Is Occupational Sitting Related to the Risk of Death From Coronary Heart Disease? An Answer From 1962

I have been interested in the relationship between Mediterranean Diet and Dementia which has led me to the Seven Countries Study – the first study to characterise the diet and the health benefits. One of the papers linked to the study involved US railroad workers and is freely available here. The research team included Dr Ancel Keys (see citation in Appendix B). Although my main question was about Dementia, this study asked about the health effects of sitting behaviour which I have written about previously in several posts.

As a slight aside, when I was reading through this paper which dates back to 1962 I was intrigued to see a reference to the London transport executive who at that time were undertaking a study on the relationship between physical activity and coronary artery disease in bus drivers and conductors. It was also interesting to see the reference to the use of IBM punch cards by the railworkers, a software program written to analyse the data, as well as the use of ICD-6 (International Classification of Diseases) by the researchers.

The researchers looked at three groups of workers – office workers, signal men and section men. Office workers were characterised as having more sedentary jobs. Signal men were considered intermediate in physical activity and included foremen. Section men were responsible for maintenance of the railroad and were characterised as more physically active.

Section men had more violent deaths than office workers. Office workers on the other hand had more deaths from coronary artery disease than section men and in the age group 60-64 this difference was particularly marked.

ASHD deaths account for 76 per cent of the difference in nonviolent death rates between clerks and section men

where ASHD refers to atherosclerotic heart disease.

Indeed in the age group 60-64 the mortality (non-violent deaths) in the clerks was 19 per 1000 compared to 10 in section men. In other words there was almost a two fold increase in the mortality in the sedentary workers.

The last word about this question can’t be from 1962 but it’s interesting to note that there is more recent work that supports this.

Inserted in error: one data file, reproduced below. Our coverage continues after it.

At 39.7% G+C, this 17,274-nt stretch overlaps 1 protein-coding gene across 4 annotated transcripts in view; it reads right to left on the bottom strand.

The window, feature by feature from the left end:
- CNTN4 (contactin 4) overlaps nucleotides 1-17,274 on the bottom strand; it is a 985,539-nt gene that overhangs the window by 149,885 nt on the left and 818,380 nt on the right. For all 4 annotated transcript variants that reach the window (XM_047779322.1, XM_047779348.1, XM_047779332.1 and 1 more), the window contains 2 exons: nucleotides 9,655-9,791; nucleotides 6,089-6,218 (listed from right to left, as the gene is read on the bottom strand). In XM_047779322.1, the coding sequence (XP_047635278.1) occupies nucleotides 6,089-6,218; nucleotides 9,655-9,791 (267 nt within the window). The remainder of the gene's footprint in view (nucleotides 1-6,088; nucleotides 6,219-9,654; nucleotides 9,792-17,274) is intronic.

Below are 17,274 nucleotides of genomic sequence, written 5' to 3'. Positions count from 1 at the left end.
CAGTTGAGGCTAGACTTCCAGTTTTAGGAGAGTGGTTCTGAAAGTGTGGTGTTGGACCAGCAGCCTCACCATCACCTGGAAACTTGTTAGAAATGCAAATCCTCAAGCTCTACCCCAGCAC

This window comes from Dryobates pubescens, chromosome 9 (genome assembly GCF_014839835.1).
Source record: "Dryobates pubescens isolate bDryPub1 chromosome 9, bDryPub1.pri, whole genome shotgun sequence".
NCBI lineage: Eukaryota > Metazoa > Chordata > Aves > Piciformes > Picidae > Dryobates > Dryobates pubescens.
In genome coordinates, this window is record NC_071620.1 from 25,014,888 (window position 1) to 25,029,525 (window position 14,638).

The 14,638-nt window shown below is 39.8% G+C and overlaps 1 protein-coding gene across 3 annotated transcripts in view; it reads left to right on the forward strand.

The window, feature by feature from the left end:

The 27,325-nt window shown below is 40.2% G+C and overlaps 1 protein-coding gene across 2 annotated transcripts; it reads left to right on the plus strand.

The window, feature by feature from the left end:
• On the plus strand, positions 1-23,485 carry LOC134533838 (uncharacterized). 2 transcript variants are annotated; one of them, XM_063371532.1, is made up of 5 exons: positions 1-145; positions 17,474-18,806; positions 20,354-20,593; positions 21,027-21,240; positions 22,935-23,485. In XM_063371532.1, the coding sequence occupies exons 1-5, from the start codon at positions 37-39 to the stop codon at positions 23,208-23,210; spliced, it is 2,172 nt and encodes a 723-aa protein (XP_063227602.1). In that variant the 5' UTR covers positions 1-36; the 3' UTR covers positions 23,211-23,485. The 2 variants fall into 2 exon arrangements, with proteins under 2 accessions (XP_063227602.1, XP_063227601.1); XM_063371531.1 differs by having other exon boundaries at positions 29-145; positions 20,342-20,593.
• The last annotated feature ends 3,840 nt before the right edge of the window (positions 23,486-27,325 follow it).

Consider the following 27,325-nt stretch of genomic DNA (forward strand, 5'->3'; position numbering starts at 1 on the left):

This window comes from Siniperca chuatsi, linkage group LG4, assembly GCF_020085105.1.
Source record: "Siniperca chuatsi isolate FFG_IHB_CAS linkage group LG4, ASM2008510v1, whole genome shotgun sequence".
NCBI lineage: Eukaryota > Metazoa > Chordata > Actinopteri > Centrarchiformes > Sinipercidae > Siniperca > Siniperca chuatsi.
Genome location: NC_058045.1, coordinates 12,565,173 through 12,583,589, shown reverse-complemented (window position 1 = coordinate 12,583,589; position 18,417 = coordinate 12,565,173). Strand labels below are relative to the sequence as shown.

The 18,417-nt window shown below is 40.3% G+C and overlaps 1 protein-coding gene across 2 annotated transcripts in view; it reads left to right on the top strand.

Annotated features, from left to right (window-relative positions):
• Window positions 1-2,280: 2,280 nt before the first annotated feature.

Appendix A – Technical Details

The main hypothesis was that ‘men in sedentary occupations have more coronary heart disease than those in occupations requiring moderate to heavy physical activity’

Age adjusted mortality for ASHD was
(a) Clerks 5.7/1000
(b) Switchmen 3.9/1000
(c) Section men 2.8/1000

In Table 3, the researchers present a 95% confidence interval for the non-violent mortality rates (per 1000). For the 60-64 year age group the values are
(a) Clerks: 19.28 +/- 2.054
(b) Switchmen: 15.59 +/- 1.929
(c) Section men: 9.93 +/- 1.966
The researchers use a Chi-squared test to analyse the difference between the groups and chose a 5% value for significance.

Appendix B – Full Citation

Taylor HL, Klepetar E, Keys A, Parlin W, Blackburn H, Puchner T. Death Rates Among Physically Active and Sedentary Employees of the Railroad Industry. American Journal of Public Health and the Nations Health. 1962;52(10):1697-1707.

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Disclaimer: The comments made here represent the opinions of the author and do not represent the profession or any body/organisation. The comments made here are not meant as a source of medical advice and those seeking medical advice are advised to consult with their own doctor. The author is not responsible for the contents of any external sites that are linked to in this blog.

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2 comments

  1. I come from a family of railroad workers. There is another phenomenon that can be observed in workers who do the heavy lifting when they retire. If they suddenly become sedentary they are at high risk for rapid onset of obesity and coronary artery disease. I think a study of lumberjacks would be an interesting one because in many cases they are expending 8-9,000 calories per day and unless they rapidly compensate in reduced caloric intake when they stop working – would be at very high risk for weight gain.

    George Dawson, MD

    Like

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